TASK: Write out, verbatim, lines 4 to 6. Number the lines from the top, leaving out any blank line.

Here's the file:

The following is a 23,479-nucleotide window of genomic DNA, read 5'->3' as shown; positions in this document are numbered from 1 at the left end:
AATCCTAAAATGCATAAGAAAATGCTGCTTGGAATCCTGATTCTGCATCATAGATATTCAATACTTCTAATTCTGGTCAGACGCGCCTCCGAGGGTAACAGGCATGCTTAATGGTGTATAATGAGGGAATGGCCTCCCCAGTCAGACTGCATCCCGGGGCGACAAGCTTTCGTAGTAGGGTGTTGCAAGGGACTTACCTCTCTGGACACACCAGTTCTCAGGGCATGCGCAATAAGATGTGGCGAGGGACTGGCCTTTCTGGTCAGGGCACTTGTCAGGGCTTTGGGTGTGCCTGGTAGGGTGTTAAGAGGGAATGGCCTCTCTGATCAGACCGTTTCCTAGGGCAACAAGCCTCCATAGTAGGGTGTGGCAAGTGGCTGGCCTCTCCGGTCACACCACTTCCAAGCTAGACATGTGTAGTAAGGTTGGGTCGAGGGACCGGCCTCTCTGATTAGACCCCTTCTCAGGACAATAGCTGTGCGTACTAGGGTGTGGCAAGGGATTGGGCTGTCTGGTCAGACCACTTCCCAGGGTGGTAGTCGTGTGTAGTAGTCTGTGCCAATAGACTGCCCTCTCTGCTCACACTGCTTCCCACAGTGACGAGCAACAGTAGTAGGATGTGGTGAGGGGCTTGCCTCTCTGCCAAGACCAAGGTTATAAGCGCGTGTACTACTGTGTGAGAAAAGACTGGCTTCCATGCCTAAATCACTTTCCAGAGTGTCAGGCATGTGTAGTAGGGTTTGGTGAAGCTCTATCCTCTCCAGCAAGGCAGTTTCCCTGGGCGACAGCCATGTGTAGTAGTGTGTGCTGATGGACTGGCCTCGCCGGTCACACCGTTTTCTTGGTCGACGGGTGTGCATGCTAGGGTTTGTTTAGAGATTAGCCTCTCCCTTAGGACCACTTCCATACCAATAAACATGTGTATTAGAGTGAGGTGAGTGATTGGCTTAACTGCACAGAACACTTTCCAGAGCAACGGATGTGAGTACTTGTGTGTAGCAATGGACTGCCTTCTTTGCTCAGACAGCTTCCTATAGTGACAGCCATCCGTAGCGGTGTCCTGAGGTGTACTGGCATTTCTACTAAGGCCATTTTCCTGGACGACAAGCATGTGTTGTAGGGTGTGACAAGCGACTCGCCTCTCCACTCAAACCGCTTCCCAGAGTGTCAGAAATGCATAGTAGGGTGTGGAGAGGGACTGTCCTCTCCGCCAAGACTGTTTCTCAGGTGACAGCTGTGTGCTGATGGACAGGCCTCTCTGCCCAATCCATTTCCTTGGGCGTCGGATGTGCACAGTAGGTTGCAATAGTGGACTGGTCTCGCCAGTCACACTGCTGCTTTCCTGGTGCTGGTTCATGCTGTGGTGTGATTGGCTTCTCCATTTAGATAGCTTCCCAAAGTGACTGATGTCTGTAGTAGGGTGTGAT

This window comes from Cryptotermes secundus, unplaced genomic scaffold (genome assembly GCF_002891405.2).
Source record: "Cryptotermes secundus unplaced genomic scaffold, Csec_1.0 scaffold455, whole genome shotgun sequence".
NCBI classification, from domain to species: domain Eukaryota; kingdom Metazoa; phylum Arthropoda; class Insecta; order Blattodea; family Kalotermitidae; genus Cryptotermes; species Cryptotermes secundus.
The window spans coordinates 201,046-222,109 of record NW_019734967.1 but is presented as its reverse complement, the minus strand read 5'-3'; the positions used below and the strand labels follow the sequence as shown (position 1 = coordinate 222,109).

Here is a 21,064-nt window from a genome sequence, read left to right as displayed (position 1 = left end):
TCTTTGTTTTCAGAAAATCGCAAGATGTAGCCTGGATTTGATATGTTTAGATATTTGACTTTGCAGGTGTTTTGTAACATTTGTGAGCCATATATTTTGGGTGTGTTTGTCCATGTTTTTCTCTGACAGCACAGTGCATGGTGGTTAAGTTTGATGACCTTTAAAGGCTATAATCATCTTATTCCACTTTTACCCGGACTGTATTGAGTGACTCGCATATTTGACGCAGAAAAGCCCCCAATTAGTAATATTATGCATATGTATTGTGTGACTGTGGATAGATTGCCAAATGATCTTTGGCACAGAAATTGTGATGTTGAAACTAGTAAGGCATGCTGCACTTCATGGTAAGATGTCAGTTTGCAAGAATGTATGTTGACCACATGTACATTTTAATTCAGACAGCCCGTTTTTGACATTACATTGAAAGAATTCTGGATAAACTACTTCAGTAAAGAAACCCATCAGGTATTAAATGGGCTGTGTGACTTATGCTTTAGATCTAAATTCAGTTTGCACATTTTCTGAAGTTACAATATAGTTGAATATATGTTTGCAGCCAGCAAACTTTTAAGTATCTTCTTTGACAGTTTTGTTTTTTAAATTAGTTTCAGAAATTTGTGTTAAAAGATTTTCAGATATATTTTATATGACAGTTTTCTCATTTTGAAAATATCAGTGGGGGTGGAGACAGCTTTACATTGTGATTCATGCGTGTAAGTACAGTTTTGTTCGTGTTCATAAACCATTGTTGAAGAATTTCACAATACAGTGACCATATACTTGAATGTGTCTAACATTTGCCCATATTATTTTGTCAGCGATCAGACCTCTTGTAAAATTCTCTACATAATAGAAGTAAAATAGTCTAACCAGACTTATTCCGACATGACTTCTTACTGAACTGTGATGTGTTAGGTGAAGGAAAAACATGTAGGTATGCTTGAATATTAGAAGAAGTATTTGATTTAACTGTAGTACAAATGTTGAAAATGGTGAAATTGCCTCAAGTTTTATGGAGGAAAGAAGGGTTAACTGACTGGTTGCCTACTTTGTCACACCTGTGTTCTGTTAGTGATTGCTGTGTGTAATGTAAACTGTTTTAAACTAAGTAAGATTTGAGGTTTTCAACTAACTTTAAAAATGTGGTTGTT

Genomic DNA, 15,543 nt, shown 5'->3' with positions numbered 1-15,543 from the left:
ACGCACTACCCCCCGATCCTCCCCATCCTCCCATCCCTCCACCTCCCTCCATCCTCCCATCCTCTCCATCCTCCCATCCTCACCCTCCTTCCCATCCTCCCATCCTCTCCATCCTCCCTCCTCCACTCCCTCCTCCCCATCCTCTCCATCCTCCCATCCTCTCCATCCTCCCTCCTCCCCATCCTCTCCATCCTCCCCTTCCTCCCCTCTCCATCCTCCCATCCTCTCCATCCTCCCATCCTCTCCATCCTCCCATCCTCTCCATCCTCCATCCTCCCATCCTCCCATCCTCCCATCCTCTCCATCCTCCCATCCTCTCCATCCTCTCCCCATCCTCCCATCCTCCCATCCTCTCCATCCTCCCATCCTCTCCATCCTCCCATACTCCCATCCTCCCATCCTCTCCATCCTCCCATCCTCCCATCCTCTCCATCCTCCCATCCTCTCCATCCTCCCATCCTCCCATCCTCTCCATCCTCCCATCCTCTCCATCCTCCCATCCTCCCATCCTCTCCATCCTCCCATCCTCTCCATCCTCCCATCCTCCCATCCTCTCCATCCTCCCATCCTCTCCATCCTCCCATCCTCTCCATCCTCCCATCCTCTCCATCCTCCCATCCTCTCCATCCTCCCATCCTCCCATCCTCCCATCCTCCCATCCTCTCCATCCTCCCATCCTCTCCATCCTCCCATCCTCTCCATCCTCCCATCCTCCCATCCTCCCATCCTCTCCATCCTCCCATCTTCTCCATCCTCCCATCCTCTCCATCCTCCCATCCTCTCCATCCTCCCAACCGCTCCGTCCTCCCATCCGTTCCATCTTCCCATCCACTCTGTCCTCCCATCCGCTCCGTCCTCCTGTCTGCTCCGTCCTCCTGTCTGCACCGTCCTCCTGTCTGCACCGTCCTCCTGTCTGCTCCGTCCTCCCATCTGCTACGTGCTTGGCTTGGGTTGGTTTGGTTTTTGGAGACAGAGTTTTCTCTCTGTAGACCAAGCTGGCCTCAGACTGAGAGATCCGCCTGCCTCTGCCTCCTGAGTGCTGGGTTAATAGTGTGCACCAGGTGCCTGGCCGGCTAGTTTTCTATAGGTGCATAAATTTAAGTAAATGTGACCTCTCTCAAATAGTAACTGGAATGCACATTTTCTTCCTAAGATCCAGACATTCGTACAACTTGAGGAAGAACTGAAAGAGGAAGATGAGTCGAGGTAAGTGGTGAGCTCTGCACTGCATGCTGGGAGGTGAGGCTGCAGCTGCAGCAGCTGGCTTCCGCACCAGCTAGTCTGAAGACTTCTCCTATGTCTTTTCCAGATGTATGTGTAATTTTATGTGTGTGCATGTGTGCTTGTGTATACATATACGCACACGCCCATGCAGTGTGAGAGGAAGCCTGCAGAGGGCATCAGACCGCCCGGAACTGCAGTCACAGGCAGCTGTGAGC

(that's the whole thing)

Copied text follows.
Source record: "Cryptotermes secundus unplaced genomic scaffold, Csec_1.0 scaffold455, whole genome shotgun sequence".
NCBI classification, from domain to species: domain Eukaryota; kingdom Metazoa; phylum Arthropoda; class Insecta; order Blattodea; family Kalotermitidae; genus Cryptotermes; species Cryptotermes secundus.
The window spans coordinates 201,046-222,109 of record NW_019734967.1 but is presented as its reverse complement, the minus strand read 5'-3'; the positions used below and the strand labels follow the sequence as shown (position 1 = coordinate 222,109).